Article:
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Bails

Boot recommendation

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Bails

Hey all,

 

I do a lot of shark tooth hunting around Charleston, SC and am in need of new boots. I am not in creeks or anything. It is usually on islands (Drum Island, Morris Island, Cat Island for those that know the area) and a couple other land spots that can get very muddy.

 

I have been wearing these Sperry boots but am curious if there is something out there that would be better. Primarily just looking for a pair that will keep my feet warm and dry and are easy to spray down afterward. 
 

I have been looking at some fishing boots like the ones below, but I feel like there is something better out there.

 

https://www.xtratuf.com/collections/men/products/mens-12-in-legacy-boot-copper-tan

 

https://pelagicgear.com/products/expedition-12-deck-boot-blackcharcoal?variant=29958229262414&gclid=EAIaIQobChMI9d2UksCD7gIVBaGGCh326A2pEAQYASABEgJ0JfD_BwE&gclsrc=aw.ds


Apologies if there is already a thread on this. If so feel free to point me to it, but I didn’t see one when I searched.

 

Any help would be appreciated and thanks in advance!

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Allosaurus

While I don't have a lot of experience with many brands, I really like my Solomon pair of boots. They are water resistant, and I've walked through creeks/streams before and kept my feet totally dry and warm. There are spray on coats you occasionally use to keep them water proof, though I think I've only really done that a handful of times since I bought them. They've been pretty good at shedding mud once it dries, but I don't see why spraying them with water wouldn't work either. I will caution you though that if you get the inside of the boot wet (ie, you don't tie them tight enough around your ankles so that water gets inside), they can take days to dry out. Stuffing paper towels down inside them helps expedite the process, but it still took at least 2-3 days for mine to dry out completely. 

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Fossildude19

Moved to COLLECTING GEAR;) 

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Bails

Thanks @Fossildude19!!

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Bob Saunders

They make electric boot dryers for home use. 

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Johannes

I use the HAIX Protector Pro (now in version 2.0 available) for job- and fossilcollecting fieldwork (muddy forests/rocky shores/quarries/construction sites) as well as in overcrowded public trains and busses for 8 years now and I'm still satisfied. They are also some cm higher than comparable trecking boots, one of the reasons I decided to buy those : https://www.haix.co.uk/haix-protector-pro-2.0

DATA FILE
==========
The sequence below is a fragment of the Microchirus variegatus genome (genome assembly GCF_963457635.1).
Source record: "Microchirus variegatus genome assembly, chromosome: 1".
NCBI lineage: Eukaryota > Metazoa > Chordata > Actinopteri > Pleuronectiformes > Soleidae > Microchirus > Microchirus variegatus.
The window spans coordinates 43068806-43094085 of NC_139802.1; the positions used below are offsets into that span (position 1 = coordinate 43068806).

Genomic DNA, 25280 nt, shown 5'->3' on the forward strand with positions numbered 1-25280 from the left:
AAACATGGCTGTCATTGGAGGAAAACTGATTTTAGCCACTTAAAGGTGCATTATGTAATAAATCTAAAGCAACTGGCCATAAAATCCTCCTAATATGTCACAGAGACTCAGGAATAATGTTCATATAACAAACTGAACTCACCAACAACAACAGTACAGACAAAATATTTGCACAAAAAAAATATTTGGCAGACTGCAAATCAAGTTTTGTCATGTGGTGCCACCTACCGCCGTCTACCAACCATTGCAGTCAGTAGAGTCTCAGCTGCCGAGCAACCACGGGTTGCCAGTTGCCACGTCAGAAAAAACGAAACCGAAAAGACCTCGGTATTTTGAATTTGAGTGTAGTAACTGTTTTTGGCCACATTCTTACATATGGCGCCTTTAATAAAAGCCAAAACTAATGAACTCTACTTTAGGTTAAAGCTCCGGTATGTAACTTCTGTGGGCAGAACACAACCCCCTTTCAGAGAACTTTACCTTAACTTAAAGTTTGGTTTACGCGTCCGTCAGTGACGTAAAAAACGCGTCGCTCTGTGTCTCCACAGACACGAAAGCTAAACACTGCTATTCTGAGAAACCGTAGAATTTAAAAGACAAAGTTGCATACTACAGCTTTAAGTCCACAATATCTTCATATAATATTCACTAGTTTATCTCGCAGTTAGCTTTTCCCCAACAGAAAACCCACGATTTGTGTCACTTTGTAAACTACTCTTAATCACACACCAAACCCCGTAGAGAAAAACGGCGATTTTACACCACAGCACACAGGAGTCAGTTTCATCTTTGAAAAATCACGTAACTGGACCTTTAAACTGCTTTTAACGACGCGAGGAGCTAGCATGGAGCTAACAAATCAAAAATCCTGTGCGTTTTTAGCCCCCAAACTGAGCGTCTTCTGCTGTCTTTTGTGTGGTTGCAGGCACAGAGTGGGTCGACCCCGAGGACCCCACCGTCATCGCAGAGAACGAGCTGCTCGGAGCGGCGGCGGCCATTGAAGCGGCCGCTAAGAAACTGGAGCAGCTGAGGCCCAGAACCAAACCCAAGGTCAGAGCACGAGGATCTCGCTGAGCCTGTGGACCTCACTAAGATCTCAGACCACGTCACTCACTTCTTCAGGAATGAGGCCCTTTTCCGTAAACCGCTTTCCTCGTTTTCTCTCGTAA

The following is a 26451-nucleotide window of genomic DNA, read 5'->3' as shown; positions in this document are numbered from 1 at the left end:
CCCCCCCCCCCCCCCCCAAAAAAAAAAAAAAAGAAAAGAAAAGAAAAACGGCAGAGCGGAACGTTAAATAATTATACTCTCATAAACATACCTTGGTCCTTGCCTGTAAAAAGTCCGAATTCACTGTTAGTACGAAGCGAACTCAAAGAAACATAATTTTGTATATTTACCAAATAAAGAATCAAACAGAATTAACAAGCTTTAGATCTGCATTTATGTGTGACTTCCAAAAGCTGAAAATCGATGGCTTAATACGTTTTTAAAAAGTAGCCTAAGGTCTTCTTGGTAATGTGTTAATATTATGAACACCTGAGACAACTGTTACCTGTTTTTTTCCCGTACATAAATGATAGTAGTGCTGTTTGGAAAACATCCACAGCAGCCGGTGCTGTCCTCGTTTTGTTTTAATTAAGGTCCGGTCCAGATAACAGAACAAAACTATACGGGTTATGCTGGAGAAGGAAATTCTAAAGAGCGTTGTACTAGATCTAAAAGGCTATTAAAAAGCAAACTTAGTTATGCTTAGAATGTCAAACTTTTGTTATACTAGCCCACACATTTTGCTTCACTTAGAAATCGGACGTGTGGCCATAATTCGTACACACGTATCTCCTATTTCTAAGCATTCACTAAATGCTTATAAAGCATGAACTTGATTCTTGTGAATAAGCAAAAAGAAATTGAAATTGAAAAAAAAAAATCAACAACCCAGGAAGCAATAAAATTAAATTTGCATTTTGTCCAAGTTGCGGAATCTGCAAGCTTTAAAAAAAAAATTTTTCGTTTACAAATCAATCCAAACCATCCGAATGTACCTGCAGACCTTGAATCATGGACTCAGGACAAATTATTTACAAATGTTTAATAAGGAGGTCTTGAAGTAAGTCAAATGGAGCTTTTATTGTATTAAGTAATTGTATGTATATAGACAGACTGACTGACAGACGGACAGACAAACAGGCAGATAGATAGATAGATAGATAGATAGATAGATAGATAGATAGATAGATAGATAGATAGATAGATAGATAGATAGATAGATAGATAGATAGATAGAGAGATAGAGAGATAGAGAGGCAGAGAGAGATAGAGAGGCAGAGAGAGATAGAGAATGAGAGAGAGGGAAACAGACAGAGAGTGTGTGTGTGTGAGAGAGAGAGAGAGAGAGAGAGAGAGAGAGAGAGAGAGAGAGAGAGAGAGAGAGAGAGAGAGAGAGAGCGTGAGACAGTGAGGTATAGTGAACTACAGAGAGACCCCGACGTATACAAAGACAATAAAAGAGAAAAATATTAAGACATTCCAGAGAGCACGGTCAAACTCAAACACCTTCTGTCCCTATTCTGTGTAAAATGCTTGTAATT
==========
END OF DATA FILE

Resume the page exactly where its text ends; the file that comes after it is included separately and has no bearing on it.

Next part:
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Abyss

You could try some Muck Boots, many types to choose from depending on water levels. My opinion boots are only waterproof the day you bought them, after that not so much...to me waterproof boots end at the 4 month mark - these are not rubber style boots but the sprayed material lined leather stitched boots, which I prefer laced boots over rubberized boots.

 Muck Boots are a big hit for people here & many use them on the farm and the oilfield, with the scoria being sharp too they do hold up.

 

https://www.muckbootcompany.com

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Sjfriend

Not a boot pro but I can talk a Xtratuf boots. Living and fishing in south central Alaska I wear them ALL the time.

 

As for waterproof, as rubber boots, yes they are. They have excellent anti slip traction on firm slick surfaces. They are really good in mud as well. I actually wear them not just fishing but often for hiking as well. Being rubber they don't like kicking or being hit by sharp rocks on sides / top. Not perfect for ankle support but not bad as they do fit tighter in that area.

 

All things considered, I can recommend them for wet and slippery jobs. They might not be perfect for all jobs but I like them for my life. Also wear them when I visit California in the winter if I'm going looking for salamanders due to a lot of wet and mud.

 

As @Allosaurus mentioned about his boots. If they get wet inside it takes a while to dry out. But as @Bob Saunderssaid, they have electric boot/glove dryers out there which really help. I highly recommend using one if you wear boots a lot to dry them out.

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Sjfriend

Oops, accidentally posted last post twice :DOH:

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Allosaurus
On 1/5/2021 at 1:00 AM, Bob Saunders said:

They make electric boot dryers for home use. 

Yeah, but those don't help too much when one is on the road haha. I do most of my collecting on multi day trips because there is not much immediately close to me. Plus when I travel I tend to avoid motels and prefer basic tent camping, so just not really an opportunity to use most things that require lots of electricity. In this particular instance I got the insides of my boots wet only a few days into the trip. Glad I had brought a spare pair of old tennis shoes with me, because I had to wear them for a few days with my boots out of commission! They just didn't dry well sitting in the vehicle, and I didn't really think about the old paper towel trick until a few days in. Afterwards they dried out much faster and I was rocking my nice DRY boots. Needless to say however, I've never made the mistake of tieing those boots too loosely every again. 

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